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National Border Patrol Council cites concerns with bases for agents
Sites near Mexico labeled ‘enormous waste’ of cash
Remote forward operating bases set up in rugged areas of the U.S.-Mexico border to help U.S. Border Patrol agents better protect America against armed drug and alien smugglers are plagued with critical safety, security and sanitary concerns that place the lives of agents using them in jeopardy, says the National Border Patrol Council (NBPC).
NBPC President George McCubbin III, a 25-year Border Patrol veteran agent, said the bases - built on a deployment concept developed by the U.S. military in Afghanistan - are “an enormous waste of taxpayer money” and pose “critical safety and security concerns that must be addressed” before work begins on two more sites now scheduled to be set up at a cost of $6 million.
Mr. McCubbin told The Washington Times that bases located in the immediate vicinity of the border unnecessarily expose agents to risks, including attacks from drug cartels now at war in Mexico. He said the 10 existing bases and camps should be closed immediately until safety and security issues are properly addressed.
“The military would never consider operating a forward operating base with the security and safety issues that currently exist in the FOBs operated by the Border Patrol,” Mr. McCubbin said. “Unlike the Border Patrol command, the military command has extensive experience and knowledge in constructing and securing an FOB. Moreover, protecting the troops is a priority for the military command.”
The NBPC, which represents all 17,500 non-supervisory Border Patrol agents, said in a report this month to its members that after consulting with officials at the Occupational Safety and Health Administration, the union was “shocked” to learn the bases “do not even meet the basic standards established for temporary migrant worker camps.”
“If the agency was serious about these and they honestly were looking out for their agents in the field, then they would properly stand these FOBs up,” said Mr. McCubbin. He said the agency should be required to build the bases in accordance with regulations designed for permanent government housing and Border Patrol stations, not those designed for temporary migrant worker camps.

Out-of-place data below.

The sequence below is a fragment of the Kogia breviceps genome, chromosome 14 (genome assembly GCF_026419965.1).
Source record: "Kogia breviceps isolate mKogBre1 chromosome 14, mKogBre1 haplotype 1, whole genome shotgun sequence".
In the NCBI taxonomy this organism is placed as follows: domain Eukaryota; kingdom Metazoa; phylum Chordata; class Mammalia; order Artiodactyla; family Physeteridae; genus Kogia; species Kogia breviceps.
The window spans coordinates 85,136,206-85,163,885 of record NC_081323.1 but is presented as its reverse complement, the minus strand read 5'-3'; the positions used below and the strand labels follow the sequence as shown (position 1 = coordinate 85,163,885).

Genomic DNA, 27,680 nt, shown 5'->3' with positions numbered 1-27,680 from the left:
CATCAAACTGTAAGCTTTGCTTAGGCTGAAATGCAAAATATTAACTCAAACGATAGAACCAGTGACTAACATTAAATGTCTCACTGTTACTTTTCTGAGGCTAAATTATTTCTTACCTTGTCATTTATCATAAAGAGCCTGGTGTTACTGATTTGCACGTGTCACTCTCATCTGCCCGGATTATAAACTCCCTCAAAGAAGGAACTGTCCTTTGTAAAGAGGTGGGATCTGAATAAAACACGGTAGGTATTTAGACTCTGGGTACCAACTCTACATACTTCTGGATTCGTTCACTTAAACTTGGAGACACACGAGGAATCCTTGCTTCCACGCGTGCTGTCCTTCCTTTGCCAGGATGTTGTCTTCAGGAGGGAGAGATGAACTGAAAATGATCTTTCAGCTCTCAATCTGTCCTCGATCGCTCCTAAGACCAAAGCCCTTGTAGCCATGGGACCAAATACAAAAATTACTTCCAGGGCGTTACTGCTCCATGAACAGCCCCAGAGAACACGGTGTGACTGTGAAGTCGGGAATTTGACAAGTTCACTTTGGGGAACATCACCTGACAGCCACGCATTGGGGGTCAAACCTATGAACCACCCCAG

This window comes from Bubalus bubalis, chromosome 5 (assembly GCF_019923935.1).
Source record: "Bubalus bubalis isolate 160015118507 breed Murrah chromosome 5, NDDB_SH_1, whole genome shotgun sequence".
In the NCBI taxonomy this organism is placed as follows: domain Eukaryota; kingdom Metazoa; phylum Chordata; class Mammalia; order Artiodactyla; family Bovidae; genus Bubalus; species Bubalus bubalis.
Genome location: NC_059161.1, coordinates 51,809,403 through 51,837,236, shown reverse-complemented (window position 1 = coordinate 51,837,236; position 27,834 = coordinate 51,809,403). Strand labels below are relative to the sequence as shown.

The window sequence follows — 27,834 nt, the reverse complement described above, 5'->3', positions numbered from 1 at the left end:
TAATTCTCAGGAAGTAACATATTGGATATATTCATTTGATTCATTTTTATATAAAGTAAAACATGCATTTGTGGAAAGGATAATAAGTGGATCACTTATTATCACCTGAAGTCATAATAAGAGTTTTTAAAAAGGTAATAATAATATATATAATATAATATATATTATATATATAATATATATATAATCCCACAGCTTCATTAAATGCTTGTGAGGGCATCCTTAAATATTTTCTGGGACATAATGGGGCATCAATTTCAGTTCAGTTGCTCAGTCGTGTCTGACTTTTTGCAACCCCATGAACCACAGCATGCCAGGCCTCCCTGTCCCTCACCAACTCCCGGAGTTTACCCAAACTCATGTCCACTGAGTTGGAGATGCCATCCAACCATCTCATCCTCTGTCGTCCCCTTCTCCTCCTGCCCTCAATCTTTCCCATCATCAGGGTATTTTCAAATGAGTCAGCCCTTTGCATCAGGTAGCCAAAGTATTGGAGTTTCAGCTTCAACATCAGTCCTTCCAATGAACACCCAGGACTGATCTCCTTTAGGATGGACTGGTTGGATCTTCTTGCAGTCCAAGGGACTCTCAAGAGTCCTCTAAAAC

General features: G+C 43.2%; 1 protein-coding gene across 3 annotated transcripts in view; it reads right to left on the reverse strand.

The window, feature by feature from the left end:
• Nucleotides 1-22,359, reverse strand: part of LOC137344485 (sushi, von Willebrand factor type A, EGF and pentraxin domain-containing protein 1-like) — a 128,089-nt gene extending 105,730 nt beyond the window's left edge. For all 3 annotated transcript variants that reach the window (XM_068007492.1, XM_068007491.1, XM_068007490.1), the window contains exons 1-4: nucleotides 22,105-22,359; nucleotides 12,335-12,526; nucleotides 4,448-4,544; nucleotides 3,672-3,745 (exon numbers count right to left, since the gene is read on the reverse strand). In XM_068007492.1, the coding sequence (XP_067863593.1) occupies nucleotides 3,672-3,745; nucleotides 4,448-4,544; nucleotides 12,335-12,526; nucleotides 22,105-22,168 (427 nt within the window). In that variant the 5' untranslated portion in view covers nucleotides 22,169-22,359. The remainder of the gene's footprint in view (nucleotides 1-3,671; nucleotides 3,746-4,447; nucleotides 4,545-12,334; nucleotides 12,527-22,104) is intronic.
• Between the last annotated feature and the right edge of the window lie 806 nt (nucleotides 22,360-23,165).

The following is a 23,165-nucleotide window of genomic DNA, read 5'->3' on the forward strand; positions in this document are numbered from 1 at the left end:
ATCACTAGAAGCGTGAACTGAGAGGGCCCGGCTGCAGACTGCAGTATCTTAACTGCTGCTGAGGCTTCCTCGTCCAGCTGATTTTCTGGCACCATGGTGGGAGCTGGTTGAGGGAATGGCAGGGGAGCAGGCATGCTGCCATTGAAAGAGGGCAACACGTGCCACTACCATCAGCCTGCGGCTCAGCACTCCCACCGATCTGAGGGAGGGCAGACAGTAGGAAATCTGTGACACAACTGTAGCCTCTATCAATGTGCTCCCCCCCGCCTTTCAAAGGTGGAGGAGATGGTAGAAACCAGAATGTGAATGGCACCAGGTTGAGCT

“The Border Patrol should be forced to cease operations at all FOBs until the Border Patrol properly addresses the serious safety and security issues that currently exist at the FOBs,” he said, warning that “the unsafe conditions that exist” could lead to an agent’s death.
U.S. Customs and Border Protection (CBP) spokeswoman Kerry P. Rogers said in an emailed statement the forward operating bases were established in early 2004 in Tucson, Ariz., and, more recently, in El Paso, Texas, and Yuma , Ariz.
She said they address “remote crossing points that have, historically, been difficult for agents to patrol” due to the vast distances and time involved to access the areas and to reduce the time it takes between detecting and resolving illegal entries.
All the bases, she said, are manned at all times, generally on a volunteer basis, and the agents perform a full range of line watch operations. She said all-terrain vehicles and horse patrol units are deployed and rotated between camps, as trends dictate in the field.
“While FOB construction can vary from location to location, housing generally ranges from trailers to semi-permanent buildings,” she said. “Regardless of the size or location of the camp, agents are provided with sleeping quarters, kitchens, grills, bathrooms, electricity, heat and air conditioning.”
There are seven permanent bases along the Southwest border and last year’s $600 million in border-security supplemental money approved by Congress included $6 million for two new bases in Ajo and Douglas, Ariz. They will support 32 agents, administrative and living quarters, detention and horse facilities, covered ATV parking, fencing, gates, lighting and security systems, and a helipad.
But the NBPC said that while modeled after the military forward bases, the Border Patrol “clearly does not appear to understand the importance of providing agents with the appropriate facilities, equipment, resources to maintain operational security of an FOB.”
According to the NBPC, the agency violated several federal regulations regarding the construction and design of the bases, including failure to provide adequate sleeping rooms, beds, cots or bunks and suitable storage facilities for clothing and personal articles. The union also said the living quarters had improperly sized windows, an inadequate supply of hot and cold running water, and lacked fly-tight, rodent-tight, impervious, cleanable or single-service containers for the storage of garbage.
© Copyright 2013 The Washington Times, LLC. Click here for reprint permission.
About the Author
Jerry Seper is the investigative editor for The Washington Times.
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